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What Emily in Paris Can Teach Us About Restrictive Covenants in Employment

3 minute read

I recently finished season 3 of ‘Emily in Paris,’ the Netflix series about an American marketing executive living as an ex-pat in the City of Lights. All the negative press notwithstanding, the series is pure dreamy escapism. Over three seasons, Emily navigates a complicated relationship with her very attractive neighbour (who happens to be a chef—of course), rubs elbows with fashionistas and millionaires, and saunters around the city in brightly-coloured designer clothes and dangerously high heels.

So imagine my surprise when, early in season 3, the series explores the ramifications of breaching a non-compete agreement, a restrictive covenant in an employment contract, a key aspect of my commercial litigation practice.

When we first meet Emily, she moves to Paris to work at Savoire, a French marketing firm that was acquired by the Gilbert Group, Emily’s employer in Chicago. At the start of season 3, Savoire’s French employees quit, establish a new marketing firm, and attempt to solicit existing clients of the Gilbert Group, which in turn threatens to sue them for breaching their non-compete agreements. The French employees quickly back down and regroup, ultimately managing to reclaim their office space and certain high-profile clients. As is typical of the series, the dispute resolves quickly, with no harm, no foul.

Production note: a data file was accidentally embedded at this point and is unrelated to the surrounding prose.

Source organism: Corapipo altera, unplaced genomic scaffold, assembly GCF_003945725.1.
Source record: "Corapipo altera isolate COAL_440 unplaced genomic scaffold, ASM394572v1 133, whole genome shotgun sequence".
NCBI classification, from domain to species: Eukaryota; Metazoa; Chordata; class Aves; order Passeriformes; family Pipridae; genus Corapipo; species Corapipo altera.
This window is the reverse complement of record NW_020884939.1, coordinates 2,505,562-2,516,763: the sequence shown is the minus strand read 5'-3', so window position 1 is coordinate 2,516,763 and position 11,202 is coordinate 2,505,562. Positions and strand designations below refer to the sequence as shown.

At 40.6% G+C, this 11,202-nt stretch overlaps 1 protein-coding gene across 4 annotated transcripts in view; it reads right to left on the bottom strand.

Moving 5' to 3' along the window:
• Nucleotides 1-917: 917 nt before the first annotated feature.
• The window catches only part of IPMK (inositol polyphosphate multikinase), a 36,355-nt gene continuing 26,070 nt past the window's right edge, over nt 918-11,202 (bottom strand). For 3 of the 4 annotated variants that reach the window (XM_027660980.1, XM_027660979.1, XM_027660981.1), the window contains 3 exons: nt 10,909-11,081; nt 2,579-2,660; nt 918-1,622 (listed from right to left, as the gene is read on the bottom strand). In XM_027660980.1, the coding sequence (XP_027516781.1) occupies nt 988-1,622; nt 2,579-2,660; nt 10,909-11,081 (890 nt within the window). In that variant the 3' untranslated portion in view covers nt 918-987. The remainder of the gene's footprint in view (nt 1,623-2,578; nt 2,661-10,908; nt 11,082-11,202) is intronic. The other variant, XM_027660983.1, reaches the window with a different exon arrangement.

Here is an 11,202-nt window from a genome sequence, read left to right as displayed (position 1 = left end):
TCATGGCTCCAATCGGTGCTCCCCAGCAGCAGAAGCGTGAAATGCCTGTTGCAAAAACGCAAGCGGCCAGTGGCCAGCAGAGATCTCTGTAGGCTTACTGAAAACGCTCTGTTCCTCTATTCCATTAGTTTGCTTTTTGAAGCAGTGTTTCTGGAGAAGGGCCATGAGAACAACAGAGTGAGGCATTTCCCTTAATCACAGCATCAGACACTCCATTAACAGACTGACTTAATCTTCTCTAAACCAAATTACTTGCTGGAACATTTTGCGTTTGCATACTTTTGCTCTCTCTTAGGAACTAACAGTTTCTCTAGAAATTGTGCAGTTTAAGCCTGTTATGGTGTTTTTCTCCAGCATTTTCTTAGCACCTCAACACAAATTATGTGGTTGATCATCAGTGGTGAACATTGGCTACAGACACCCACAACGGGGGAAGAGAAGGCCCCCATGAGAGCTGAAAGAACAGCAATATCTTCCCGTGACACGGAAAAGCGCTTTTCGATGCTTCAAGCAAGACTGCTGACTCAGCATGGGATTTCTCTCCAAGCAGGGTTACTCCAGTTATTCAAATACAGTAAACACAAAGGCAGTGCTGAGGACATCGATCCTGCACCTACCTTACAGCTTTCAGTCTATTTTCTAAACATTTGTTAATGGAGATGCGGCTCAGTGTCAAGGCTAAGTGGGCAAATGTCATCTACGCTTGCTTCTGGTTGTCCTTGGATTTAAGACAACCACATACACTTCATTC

How would this work in Ontario?

In the employment context, non-competition agreements are now illegal. On December 2, 2021, the Employment Standards Act was amended to prohibit non-compete agreements in employment contracts as of October 25, 2021.

Even before those amendments came into force, non-compete agreements attracted close scrutiny by the courts under the common law. As a general rule, non-compete agreements, or restrictive clauses within employment or business agreements prohibiting competition, were routinely found by the courts to be invalid and enforced only where the restriction was reasonable between the parties and with reference to the public interest. To determine whether a non-compete agreement is reasonable, the courts would consider whether the former employer has a proprietary interest to protect, if the temporal and spatial features of the agreement are broad rather than narrow, and if the agreement limits competition generally or only with respect to specific clients.

We typically saw former employers attempting to enforce non-compete agreements by seeking an injunction order against the former employee. To be successful, the former employer had to show, among other things, that they had suffered irreparable harm (i.e., harm that cannot be quantified in damages) as a result of the breach of the non-compete agreement.

The Employment Standards Act amendments do allow for non-compete agreements in two exceptions, essentially for executives and sales of a sole proprietorship or partnership.  Non-competes are expected to be less common but certainly will not disappear from the Ontario landscape with these exceptions.

Alas, Ontario litigation over non-compete agreements is not as rosy as Emily in Paris portrayed. While all’s well that ends well for the intrepid characters on the show, business owners and employees alike should seek advice before entering into, enforcing, and/or defending against non-compete agreements.

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Kimberly A. F. Cura

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